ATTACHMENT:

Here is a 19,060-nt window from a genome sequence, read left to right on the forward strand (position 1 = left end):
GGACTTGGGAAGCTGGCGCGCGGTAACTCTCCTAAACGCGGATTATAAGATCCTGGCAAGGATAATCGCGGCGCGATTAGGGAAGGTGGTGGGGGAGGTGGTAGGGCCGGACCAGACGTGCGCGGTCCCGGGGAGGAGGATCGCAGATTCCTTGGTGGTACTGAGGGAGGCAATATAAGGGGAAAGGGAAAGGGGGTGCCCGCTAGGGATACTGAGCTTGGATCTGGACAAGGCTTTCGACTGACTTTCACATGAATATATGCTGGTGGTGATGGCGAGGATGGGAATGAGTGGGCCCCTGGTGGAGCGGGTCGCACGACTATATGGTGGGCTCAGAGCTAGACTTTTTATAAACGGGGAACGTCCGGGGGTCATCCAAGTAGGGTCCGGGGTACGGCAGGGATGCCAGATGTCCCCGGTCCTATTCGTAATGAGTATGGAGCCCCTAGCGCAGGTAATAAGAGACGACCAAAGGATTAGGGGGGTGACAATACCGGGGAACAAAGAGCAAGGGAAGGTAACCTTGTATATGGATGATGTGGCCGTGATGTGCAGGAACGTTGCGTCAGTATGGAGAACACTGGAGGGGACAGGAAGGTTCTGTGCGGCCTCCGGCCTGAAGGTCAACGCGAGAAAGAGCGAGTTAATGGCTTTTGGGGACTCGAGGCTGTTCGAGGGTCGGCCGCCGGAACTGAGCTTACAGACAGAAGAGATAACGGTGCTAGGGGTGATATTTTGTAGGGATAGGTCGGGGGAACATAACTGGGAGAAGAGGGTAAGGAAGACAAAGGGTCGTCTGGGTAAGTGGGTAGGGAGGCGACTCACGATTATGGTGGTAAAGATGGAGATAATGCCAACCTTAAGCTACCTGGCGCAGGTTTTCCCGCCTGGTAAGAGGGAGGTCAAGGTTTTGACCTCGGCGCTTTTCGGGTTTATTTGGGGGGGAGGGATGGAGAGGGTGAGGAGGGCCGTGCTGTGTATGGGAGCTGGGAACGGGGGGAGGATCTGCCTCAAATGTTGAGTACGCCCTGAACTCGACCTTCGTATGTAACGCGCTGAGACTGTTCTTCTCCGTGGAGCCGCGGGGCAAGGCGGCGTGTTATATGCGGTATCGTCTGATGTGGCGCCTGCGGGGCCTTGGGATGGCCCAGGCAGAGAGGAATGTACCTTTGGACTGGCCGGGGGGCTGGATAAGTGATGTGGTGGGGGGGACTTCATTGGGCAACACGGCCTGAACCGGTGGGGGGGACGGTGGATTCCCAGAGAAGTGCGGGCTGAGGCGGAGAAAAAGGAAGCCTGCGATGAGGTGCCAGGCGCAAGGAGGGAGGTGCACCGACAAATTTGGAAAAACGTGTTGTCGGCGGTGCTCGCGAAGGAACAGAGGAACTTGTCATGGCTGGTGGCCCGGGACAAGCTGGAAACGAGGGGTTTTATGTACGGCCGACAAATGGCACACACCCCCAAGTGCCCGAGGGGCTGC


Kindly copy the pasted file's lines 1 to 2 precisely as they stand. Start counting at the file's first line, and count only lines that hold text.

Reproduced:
Here is a 19,060-nt window from a genome sequence, read left to right on the forward strand (position 1 = left end):
GGACTTGGGAAGCTGGCGCGCGGTAACTCTCCTAAACGCGGATTATAAGATCCTGGCAAGGATAATCGCGGCGCGATTAGGGAAGGTGGTGGGGGAGGTGGTAGGGCCGGACCAGACGTGCGCGGTCCCGGGGAGGAGGATCGCAGATTCCTTGGTGGTACTGAGGGAGGCAATATAAGGGGAAAGGGAAAGGGGGTGCCCGCTAGGGATACTGAGCTTGGATCTGGACAAGGCTTTCGACTGACTTTCACATGAATATATGCTGGTGGTGATGGCGAGGATGGGAATGAGTGGGCCCCTGGTGGAGCGGGTCGCACGACTATATGGTGGGCTCAGAGCTAGACTTTTTATAAACGGGGAACGTCCGGGGGTCATCCAAGTAGGGTCCGGGGTACGGCAGGGATGCCAGATGTCCCCGGTCCTATTCGTAATGAGTATGGAGCCCCTAGCGCAGGTAATAAGAGACGACCAAAGGATTAGGGGGGTGACAATACCGGGGAACAAAGAGCAAGGGAAGGTAACCTTGTATATGGATGATGTGGCCGTGATGTGCAGGAACGTTGCGTCAGTATGGAGAACACTGGAGGGGACAGGAAGGTTCTGTGCGGCCTCCGGCCTGAAGGTCAACGCGAGAAAGAGCGAGTTAATGGCTTTTGGGGACTCGAGGCTGTTCGAGGGTCGGCCGCCGGAACTGAGCTTACAGACAGAAGAGATAACGGTGCTAGGGGTGATATTTTGTAGGGATAGGTCGGGGGAACATAACTGGGAGAAGAGGGTAAGGAAGACAAAGGGTCGTCTGGGTAAGTGGGTAGGGAGGCGACTCACGATTATGGTGGTAAAGATGGAGATAATGCCAACCTTAAGCTACCTGGCGCAGGTTTTCCCGCCTGGTAAGAGGGAGGTCAAGGTTTTGACCTCGGCGCTTTTCGGGTTTATTTGGGGGGGAGGGATGGAGAGGGTGAGGAGGGCCGTGCTGTGTATGGGAGCTGGGAACGGGGGGAGGATCTGCCTCAAATGTTGAGTACGCCCTGAACTCGACCTTCGTATGTAACGCGCTGAGACTGTTCTTCTCCGTGGAGCCGCGGGGCAAGGCGGCGTGTTATATGCGGTATCGTCTGATGTGGCGCCTGCGGGGCCTTGGGATGGCCCAGGCAGAGAGGAATGTACCTTTGGACTGGCCGGGGGGCTGGATAAGTGATGTGGTGGGGGGGACTTCATTGGGCAACACGGCCTGAACCGGTGGGGGGGACGGTGGATTCCCAGAGAAGTGCGGGCTGAGGCGGAGAAAAAGGAAGCCTGCGATGAGGTGCCAGGCGCAAGGAGGGAGGTGCACCGACAAATTTGGAAAAACGTGTTGTCGGCGGTGCTCGCGAAGGAACAGAGGAACTTGTCATGGCTGGTGGCCCGGGACAAGCTGGAAACGAGGGGTTTTATGTACGGCCGACAAATGGCACACACCCCCAAGTGCCCGAGGGGCTGC